DISTINCT helps to eliminate duplicates. If a query returns a result that contains duplicate rows, you can remove duplicates to produce a result set in which every row is unique. To do this, include the keyword DISTINCT after SELECT and before the output column list. Suppose that a query returns a result set that contains duplicated rows:

mysql> SELECT last_name FROM t;
+-----------+
| last_name |
+-----------+
| Brown |
| Larsson |
| Brown |
| Larsson |
+-----------+

Adding DISTINCT removes the duplicates and returns only unique rows:

mysql> SELECT DISTINCT last_name FROM t;
+-----------+
| last_name |
+-----------+
| Brown |
| Larsson |
+-----------+

Duplicate elimination for string values happens differently for non-binary and binary strings. The strings 'ABC', 'Abc', and 'abc' are considered distinct if they're binary strings. If they are non-binary strings, they are considered distinct if they have different values based on their collation. DISTINCT treats all NULL values within a given column as having the same value. Suppose that a table t contains the following rows:

mysql> SELECT i, j FROM t;
+------+------+
| i | j |
+------+------+
| 1 | 2 |
| 1 | NULL |
| 1 | NULL |
+------+------+

For purposes of DISTINCT, the NULL values in the second column are the same, so the second and third rows are identical. Adding DISTINCT to the query eliminates one of them as a duplicate:

mysql> SELECT DISTINCT i, j FROM t;
+------+------+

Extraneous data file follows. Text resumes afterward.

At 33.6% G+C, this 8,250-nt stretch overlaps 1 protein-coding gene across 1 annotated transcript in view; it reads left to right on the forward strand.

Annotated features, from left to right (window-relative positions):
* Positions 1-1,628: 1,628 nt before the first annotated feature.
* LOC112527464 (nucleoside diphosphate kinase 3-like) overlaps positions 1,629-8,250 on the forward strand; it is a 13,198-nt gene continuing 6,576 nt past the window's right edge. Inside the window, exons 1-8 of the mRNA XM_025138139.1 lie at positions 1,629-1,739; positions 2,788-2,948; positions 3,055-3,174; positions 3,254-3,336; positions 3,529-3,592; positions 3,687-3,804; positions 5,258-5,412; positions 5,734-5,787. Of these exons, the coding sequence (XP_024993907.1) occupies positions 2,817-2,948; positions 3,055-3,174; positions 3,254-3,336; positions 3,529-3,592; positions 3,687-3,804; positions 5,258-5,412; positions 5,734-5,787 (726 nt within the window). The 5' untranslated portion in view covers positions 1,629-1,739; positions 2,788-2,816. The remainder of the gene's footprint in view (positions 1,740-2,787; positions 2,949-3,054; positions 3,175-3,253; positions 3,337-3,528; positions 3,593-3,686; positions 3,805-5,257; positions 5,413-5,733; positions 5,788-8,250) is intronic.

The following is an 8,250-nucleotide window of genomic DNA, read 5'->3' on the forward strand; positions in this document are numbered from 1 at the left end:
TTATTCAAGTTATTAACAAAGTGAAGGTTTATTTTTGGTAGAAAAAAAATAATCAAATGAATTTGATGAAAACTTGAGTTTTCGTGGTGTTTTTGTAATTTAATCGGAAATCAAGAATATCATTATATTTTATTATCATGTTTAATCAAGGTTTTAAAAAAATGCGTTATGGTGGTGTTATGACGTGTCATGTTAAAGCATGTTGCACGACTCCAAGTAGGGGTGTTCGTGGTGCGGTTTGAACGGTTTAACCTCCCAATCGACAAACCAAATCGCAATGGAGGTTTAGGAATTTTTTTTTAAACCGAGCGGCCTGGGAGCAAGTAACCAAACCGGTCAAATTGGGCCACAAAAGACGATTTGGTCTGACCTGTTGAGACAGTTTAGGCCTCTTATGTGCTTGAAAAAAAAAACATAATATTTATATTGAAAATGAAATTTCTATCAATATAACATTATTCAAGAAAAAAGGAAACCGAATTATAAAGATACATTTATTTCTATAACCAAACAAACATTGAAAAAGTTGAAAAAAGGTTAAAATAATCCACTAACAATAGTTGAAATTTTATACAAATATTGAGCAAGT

| i | j |
+------+------+
| 1 | 2 |
| 1 | NULL |
+------+------+

Using DISTINCT is logically equivalent to using GROUP BY on all selected columns with no aggregate function. For such a query, GROUP BY just produces a list of distinct grouping values. If you display and group by a single column, the query produces the distinct values in that column. If you display and group by multiple columns, the query produces the distinct combinations of values in the column. For example, the following two queries produce the same set of rows:

SELECT DISTINCT id FROM t;

SELECT id FROM t GROUP BY id;

As do these:

SELECT DISTINCT id, name FROM t;

SELECT id, name FROM t GROUP BY id, name;

Another correspondence between the behavior of DISTINCT and GROUP BY is that for purposes of assessing distinctness, DISTINCT considers all NULL values the same. This is analogous to the way that GROUP BY groups NULL values. A difference between DISTINCT and GROUP BY is that DISTINCT doesn't cause row sorting. In MySQL, GROUP BY does cause sorting.

DISTINCT can be used with the COUNT() function to count how many distinct values a column contains. In this case, NULL values are ignored:

mysql> SELECT j FROM t;
+------+
| j |
+------+
| 2 |
| NULL |
| NULL |
+------+
mysql> SELECT COUNT(DISTINCT j) FROM t;
+-------------------+
| COUNT(DISTINCT j) |
+-------------------+
| 1 |
+-------------------+

COUNT(DISTINCT expression) counts the number of distinct (unique) non-NULL values of the given expression. expression can be a column name to count the number of distinct non-NULL values in the column:

mysql> SELECT COUNT(DISTINCT i), COUNT(DISTINCT j) FROM t;
+-------------------+-------------------+
| COUNT(DISTINCT i) | COUNT(DISTINCT j) |
+-------------------+-------------------+
| 1 | 3 |
+-------------------+-------------------+

It's also possible to give a list of expressions separated by commas. In this case, COUNT() returns the number of distinct combinations of values that contain no NULL values. The following query counts the number of distinct rows for which neither i nor j is NULL:

mysql> SELECT COUNT(DISTINCT i, j) FROM t;
+----------------------+
| COUNT(DISTINCT i, j) |
+----------------------+
| 2 |
+----------------------+